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family histories

family histories

students share their secrets

What’s something surprising you’ve found out about your family history?

My great-grandfather was a U.S. representative. He sent my grandfather off to boarding school when he was a kid, mostly so he and my great-grandmother could enjoy the social scene in Washington. Apparently, my grandfather used to send them heartbreaking letters about how he wanted to go home. Fast forward to college. Because they came from this wealthy background, my grandfather decided to join the FBI instead of being drafted into the regular old army. He spent WWII doing stuff for them, including, apocryphally at least, blowing up some tower in Argentina. He then went back to Olney, Ill. (my family was small town royalty), married the prettiest girl, my grandmother, and settled into life as a lawyer, then a judge. -Lena Bohman ’18

I’ve known about the Holocaust and my family’s relationship to it (three of my grandparents fled Nazi Germany and Austria as children) since I was young, so the stories that go along with that history have never been exactly surprising to me—they sort of are all tucked away in the same mental file. Grandpa chased through the park by kids with a noose? Yeah. Grandma’s father in hiding in his office building, and she wasn’t supposed to know where but saw his slippers under a couch there and figured it out? Happened. It wasn’t until this summer in the Anne Frank House that this managed to surprise me: I hadn’t known Anne Frank’s first name was Annelies. My grandmother is an Anneliese. Anne Frank was only a year older than her. The story about the slippers, the hiding in an office building—I sort of felt like I’d had the breath taken out of my lungs. Something I’d known for years, only then somehow made surprising by emphasis: one tiny shift in the story … -Abby Muller ’16

I guess this is more about me and my family than just my family, but my mom had a miscarriage before she had me. The year I was born (and also coincidentally the day after her birthday) was when the Great Hanshin earthquake happened, and it completely demolished a huge part of Japan. We had some family there, and she was quite distressed that she couldn’t get in touch with them; they ended up being okay but had to come live at my grandma’s place for about three months. I guess what I’m trying to say is that my mom and dad went through a lot to have me here and nurture me into the person I am now, and I’m really lucky to be here today. -Anonymous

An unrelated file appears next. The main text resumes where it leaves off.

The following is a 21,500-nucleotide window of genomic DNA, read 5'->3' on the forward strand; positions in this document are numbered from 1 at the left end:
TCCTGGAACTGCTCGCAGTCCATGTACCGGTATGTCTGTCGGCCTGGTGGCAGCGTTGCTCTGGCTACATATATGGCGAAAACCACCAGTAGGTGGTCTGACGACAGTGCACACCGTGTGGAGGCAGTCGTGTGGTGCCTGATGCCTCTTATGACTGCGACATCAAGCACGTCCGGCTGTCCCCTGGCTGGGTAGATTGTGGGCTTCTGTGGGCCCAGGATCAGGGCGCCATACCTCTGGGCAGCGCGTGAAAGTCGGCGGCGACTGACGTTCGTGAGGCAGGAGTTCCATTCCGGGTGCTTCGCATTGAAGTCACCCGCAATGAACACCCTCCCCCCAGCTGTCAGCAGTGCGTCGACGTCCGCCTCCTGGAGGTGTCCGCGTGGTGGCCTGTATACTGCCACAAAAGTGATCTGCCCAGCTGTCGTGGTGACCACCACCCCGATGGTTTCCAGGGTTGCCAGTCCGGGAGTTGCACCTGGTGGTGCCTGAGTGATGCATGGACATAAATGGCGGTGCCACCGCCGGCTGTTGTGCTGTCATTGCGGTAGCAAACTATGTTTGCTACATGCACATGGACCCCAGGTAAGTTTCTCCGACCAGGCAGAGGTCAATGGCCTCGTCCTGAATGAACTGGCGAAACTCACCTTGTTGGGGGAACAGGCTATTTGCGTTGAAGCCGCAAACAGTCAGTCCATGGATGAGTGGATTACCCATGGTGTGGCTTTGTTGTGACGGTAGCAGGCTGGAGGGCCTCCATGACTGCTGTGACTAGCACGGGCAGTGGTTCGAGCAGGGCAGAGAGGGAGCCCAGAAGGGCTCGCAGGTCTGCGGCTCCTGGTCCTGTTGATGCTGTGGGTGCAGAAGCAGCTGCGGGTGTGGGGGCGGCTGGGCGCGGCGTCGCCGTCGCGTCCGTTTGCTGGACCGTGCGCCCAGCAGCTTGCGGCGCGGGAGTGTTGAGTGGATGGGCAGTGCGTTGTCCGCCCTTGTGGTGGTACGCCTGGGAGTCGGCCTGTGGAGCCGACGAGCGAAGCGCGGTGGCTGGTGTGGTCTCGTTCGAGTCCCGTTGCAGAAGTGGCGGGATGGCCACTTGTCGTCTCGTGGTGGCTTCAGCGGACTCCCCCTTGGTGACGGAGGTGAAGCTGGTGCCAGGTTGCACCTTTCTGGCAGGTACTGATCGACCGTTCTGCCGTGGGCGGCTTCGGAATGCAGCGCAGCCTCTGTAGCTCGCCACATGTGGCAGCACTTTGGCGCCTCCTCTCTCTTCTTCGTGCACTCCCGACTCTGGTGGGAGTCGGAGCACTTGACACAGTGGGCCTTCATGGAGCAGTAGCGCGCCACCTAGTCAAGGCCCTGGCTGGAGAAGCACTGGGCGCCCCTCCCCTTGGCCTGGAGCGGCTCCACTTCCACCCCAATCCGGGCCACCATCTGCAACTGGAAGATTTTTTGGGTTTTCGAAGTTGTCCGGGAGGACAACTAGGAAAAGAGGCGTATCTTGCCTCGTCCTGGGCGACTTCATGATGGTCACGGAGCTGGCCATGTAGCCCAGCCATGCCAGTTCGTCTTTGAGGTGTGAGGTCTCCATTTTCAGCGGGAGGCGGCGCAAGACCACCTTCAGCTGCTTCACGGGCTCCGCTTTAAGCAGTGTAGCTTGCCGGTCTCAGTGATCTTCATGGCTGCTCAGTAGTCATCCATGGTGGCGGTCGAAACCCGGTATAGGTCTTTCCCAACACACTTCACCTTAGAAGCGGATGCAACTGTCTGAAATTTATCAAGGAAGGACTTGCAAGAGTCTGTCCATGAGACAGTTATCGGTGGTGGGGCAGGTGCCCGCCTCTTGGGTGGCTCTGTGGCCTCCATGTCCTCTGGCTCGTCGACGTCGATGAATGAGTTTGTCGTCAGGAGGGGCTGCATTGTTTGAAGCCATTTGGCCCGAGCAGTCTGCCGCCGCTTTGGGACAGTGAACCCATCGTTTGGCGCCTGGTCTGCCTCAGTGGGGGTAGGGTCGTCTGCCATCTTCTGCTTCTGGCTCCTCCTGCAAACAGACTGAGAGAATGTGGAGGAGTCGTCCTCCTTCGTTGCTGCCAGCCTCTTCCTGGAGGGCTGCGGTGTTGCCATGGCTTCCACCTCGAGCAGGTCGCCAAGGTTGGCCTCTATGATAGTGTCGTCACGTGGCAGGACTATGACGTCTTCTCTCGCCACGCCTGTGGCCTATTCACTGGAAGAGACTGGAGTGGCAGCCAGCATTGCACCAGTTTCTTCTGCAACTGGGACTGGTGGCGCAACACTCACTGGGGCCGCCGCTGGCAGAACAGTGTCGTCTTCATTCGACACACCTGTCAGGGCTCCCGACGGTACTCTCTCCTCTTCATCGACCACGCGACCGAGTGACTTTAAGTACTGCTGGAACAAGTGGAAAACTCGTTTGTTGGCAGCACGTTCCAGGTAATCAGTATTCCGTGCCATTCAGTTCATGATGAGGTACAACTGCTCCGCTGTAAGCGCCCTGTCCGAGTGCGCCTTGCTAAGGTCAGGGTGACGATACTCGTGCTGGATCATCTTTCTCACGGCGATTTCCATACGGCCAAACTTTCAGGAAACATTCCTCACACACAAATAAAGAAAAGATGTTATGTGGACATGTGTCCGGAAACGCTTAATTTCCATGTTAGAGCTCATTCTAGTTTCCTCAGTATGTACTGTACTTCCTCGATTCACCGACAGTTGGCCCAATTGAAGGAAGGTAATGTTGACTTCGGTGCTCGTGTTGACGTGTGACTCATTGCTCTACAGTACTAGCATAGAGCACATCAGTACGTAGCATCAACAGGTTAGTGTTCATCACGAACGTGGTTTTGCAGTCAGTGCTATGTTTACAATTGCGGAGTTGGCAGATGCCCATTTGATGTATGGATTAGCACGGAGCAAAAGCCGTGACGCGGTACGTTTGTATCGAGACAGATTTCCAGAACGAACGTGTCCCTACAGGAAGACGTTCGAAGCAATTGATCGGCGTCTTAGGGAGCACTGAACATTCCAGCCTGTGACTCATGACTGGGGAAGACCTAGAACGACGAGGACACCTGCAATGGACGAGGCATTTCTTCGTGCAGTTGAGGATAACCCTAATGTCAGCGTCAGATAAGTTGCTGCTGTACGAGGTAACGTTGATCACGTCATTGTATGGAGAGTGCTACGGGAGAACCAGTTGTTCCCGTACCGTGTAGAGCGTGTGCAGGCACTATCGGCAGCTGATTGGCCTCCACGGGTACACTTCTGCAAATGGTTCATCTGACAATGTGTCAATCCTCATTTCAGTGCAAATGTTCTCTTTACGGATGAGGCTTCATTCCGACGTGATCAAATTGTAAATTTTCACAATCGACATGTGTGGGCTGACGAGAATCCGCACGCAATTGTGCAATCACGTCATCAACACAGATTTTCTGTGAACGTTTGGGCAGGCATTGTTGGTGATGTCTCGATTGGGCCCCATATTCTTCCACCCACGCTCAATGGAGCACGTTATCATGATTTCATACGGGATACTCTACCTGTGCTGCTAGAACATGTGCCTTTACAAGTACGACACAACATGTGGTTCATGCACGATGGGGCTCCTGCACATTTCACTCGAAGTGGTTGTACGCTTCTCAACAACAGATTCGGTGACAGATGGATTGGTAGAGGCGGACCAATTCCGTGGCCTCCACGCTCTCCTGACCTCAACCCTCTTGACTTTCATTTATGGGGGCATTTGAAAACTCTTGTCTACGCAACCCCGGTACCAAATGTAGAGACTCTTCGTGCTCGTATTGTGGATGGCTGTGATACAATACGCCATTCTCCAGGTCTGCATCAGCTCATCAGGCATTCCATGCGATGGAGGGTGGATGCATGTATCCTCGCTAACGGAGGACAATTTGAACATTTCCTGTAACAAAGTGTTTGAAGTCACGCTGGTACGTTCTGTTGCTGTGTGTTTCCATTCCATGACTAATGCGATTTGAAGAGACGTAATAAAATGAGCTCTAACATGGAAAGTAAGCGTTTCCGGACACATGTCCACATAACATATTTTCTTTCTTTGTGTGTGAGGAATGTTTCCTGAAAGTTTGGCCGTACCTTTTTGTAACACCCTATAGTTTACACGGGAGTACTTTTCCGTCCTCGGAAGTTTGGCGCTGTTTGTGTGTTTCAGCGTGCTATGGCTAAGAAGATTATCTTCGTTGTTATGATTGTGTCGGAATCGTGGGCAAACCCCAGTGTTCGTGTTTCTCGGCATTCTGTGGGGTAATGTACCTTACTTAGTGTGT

Growing up, I had this great-uncle who spoke really good English and drove a nice red convertible. We all loved him. When I got older, I found out that he was involved in a drug cartel in his home country, and he spent 10 years in prison there. He had actually snuck over to the United States and was living here illegally. For a while he worked in California as an airplane mechanic, and then he moved back to his home country. Now I only see him sometimes, but I still think of him as the cool great-uncle who speaks good English and sold heroin. -Anonymous

My great-grandfather was Swiss and lived right on the border between Germany and Switzerland.  During WWII he snuck a young German Jewish boy over the border and into safety in Switzerland (I can’t recall the details). Fast forward many years later and that boy’s grandson was able to locate the whereabouts of our family and gave a DVD to my great uncle. The DVD was a sort of video diary of the family that that young boy ultimately had; the video had snapshots of key moments in that family’s life—weddings, family gatherings, etc. Along with the video, the grandson had written a note saying that “none of this would have happened without [my great grandfather].” -Anonymous

Something cool I found out is that my grandfather (dad’s dad) was the mayor of Norzagaray in the Philippines. And he (along with over 2000 mayors from 56 countries) signed a United Nations document calling for the release of Nelson Mandela and other South African political leaders! -Anna Delamerced ’16

Well my great-great-great-grandfather invented Memorial Day! He was Blackjack Logan, a general in the Civil War and one of Grant’s buddies. He’s noted usually as the founder of Memorial Day as a national public holiday. I think there was a committee involved, but he led the movement. It was originally called Decoration Day. He wanted to remember the dead after fighting and commanding in the war. -Mari LeGagnoux ’18

I found out that my great-great-grandfather was a freedom fighter during the Indian freedom struggle (and I’m sure many Indians can trace back their ancestors to the freedom movement, but I thought this was cool in any case). And my grandmother got to visit the house of Jawaharlal Nehru, the first Prime Minister of India, many times when she was a school student. Also, my great-great-grandfather’s father was the first doctor in their village. -Minoshka Narayan ‘18